Meanwhile, in today's more interdependent international community, political and economic matters including security issues, are closely inter-related on a comprehensive and global basis. As a nation, which can secure its peace and prosperity only in the context of world peace and prosperity, Japan should tackle its foreign policy tasks comprehensively and coherently in such fields as security, economy, economic cooperation and cultural exchange and expand its international responsibilities from the economic field around which Japan's role has been centered, to cover the political area as well, making contributions in ways befitting its national strength and conditions.

2. Assuming a More Positive Political Role

In response to the world's expectations Japan must play amore positive international role in the political area as well. For this purpose Japan, taking account of the following principles, must pursue an independent, positive foreign policy befitting its national strength and conditions so that it may win the trust of other nations.

Japan must, first, make clear its basic position and the grounds behind it.

In the present international environment centering on East-West relations, Japan is "a member of the West." Geographically it is grounded on the Asia-Pacific region. This means that Japan's foreign policy stance inevitably varies with nations and regions, although it maintains its basic attitude of seeking to secure friendly relations with all countries of the world. It should be noted that a country without an established position of its own will not be trusted by other countries, and that such a country might even become isolated from the rest of the world.

Second, taking into account this basic position, Japan must take internationally responsible actions and follow coherent policies in the long term as well.

In so doing it is important for Japan to make clear what it can do and what it cannot do, and to faithfully carry out its declared policies. Japan cannot make any positive contribution in the international arena without clarifying its own policies and views and without firmly carrying them out.

For example, it is Japan's responsibility, also from the viewpoint of being one of the leading members of the free world, to make further efforts to improve its defense capability as it has stated at home and abroad. At the same time, however, it is important for Japan to continue to clarify its adherence to the basic policy of maintaining a solely defensive posture under the Constitution. Also, it should be made clear that Japan will never become a military power that would pose threats to other nations, and that it will firmly maintain the three non-nuclear principles.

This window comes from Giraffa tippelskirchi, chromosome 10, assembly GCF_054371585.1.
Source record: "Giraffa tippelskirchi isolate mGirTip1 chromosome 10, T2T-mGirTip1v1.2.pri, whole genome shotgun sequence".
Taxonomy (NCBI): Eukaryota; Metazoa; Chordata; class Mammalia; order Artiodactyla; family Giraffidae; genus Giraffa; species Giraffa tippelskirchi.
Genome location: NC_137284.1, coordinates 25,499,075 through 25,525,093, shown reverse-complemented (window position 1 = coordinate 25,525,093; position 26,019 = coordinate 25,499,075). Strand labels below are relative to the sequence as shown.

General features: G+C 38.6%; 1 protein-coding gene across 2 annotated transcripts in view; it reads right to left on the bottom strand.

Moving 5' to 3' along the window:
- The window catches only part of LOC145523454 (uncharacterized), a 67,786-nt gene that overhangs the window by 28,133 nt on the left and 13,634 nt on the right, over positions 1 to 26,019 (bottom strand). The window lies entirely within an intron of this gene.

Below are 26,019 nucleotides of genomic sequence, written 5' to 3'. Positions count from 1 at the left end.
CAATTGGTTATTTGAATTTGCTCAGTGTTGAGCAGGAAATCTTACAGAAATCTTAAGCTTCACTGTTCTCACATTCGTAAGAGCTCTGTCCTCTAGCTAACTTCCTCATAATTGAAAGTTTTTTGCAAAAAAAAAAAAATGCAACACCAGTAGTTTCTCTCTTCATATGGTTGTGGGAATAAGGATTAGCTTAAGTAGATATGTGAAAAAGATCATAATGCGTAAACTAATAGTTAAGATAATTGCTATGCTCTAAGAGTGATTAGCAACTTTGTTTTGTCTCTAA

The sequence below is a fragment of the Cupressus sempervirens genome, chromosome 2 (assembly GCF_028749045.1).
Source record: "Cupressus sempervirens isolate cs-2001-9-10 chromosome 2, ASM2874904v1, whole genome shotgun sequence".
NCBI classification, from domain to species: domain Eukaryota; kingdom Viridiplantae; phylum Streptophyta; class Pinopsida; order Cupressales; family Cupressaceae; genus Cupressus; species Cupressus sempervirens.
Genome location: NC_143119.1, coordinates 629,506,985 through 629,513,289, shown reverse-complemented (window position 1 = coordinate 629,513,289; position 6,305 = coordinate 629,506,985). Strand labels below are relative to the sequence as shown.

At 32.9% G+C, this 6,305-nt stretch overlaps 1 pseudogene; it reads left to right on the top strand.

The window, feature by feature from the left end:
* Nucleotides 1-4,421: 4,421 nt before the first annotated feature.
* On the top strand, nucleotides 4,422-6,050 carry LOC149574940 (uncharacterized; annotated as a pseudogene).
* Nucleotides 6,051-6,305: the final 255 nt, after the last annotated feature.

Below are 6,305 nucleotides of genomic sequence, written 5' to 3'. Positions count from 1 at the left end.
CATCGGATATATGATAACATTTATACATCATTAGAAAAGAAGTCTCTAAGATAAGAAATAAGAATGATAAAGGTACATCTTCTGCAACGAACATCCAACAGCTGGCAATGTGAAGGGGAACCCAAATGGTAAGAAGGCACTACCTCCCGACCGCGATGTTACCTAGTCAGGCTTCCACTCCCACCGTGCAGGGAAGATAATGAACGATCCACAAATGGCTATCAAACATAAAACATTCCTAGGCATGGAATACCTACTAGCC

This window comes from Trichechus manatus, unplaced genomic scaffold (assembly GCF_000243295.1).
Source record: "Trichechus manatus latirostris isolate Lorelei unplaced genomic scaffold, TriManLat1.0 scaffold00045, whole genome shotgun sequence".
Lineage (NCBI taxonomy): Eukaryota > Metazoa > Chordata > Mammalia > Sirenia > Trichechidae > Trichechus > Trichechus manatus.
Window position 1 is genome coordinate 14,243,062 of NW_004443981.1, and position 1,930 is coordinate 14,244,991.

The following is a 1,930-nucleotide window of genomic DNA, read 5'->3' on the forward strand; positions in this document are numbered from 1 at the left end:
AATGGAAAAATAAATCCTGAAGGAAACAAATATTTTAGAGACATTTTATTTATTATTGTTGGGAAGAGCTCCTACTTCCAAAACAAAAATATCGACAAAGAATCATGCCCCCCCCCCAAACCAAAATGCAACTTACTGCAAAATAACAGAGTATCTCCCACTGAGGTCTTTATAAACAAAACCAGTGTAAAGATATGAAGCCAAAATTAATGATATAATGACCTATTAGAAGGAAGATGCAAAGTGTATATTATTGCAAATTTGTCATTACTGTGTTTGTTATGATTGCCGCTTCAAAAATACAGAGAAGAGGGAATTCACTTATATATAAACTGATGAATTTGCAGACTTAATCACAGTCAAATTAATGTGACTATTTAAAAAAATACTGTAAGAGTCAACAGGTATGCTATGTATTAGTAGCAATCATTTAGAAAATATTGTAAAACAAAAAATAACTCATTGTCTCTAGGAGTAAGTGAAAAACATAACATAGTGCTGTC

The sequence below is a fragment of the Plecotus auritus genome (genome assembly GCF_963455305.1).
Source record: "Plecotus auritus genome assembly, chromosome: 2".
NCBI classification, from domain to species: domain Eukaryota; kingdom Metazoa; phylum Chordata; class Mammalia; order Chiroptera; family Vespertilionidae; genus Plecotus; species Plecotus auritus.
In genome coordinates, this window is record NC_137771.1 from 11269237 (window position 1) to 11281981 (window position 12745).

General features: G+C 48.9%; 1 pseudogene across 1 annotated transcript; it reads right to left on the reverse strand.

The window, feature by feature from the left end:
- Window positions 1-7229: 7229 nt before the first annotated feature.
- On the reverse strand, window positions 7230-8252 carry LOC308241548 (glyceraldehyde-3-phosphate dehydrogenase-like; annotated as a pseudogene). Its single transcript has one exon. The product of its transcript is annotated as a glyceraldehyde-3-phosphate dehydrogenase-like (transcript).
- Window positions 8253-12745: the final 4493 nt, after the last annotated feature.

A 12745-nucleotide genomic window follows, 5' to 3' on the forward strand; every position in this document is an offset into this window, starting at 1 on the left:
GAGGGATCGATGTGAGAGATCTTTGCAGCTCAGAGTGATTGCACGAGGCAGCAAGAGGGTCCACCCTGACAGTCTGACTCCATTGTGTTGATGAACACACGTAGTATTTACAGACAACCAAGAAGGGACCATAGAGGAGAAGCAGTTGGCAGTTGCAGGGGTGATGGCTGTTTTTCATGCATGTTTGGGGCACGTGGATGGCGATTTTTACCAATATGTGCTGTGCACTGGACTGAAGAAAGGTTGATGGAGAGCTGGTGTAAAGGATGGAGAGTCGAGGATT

In the economic area as well, Japan should assume an internationally responsible attitude. For example, as it has internationally stated, efforts must be made to further open up the domestic market, pursue positive economic management and expand economic cooperation to the developing countries.

To nurture in such a way the international trust in Japan in a wide range of fields including politics and economy, can be said to be a prerequisite for Japan being able to play a positive international role.

Third, Japan must always maintain a fair and objective assessment on the international situation and hold its own independent views on the basis of such an assessment.

To constantly hold a fair and objective assessment and carry on dialogue with countries of the world on the basis of it is not only a way for Japan to contribute politically to the international community, but also a way to enhance its international status.

For example, during visits made by Foreign Minister Abe to Iran and Iraq in August 1983, Japan presented its own view, from as fair and objective a standpoint as possible, on the international situation surrounding each of the two disputing nations. By so doing Japan tried to reduce the danger of the armed conflict escalating as the result of a miscalculation on the part of either nation. This is one of the major significances of the Foreign Minister's visits. Recently, inquiries are made in rapidly growing numbers on Japan's assessment and prospects concerning international developments by nations around the world, not only neighboring Asian nations such as the ASEAN nations and China but also the United States and European countries. The change in this regard is striking compared with only several years ago.

This attests to the growth of Japan's national strength and the international trust which it has cultivated through the continuous peace diplomacy of the past 30 years. But this is also a reminder of the need for Japan to strengthen the information related functions in its conduct of diplomacy and thus improve its ability to form accurate judgments on the international situation.

Fourth, Japan must base its foreign policy on national support.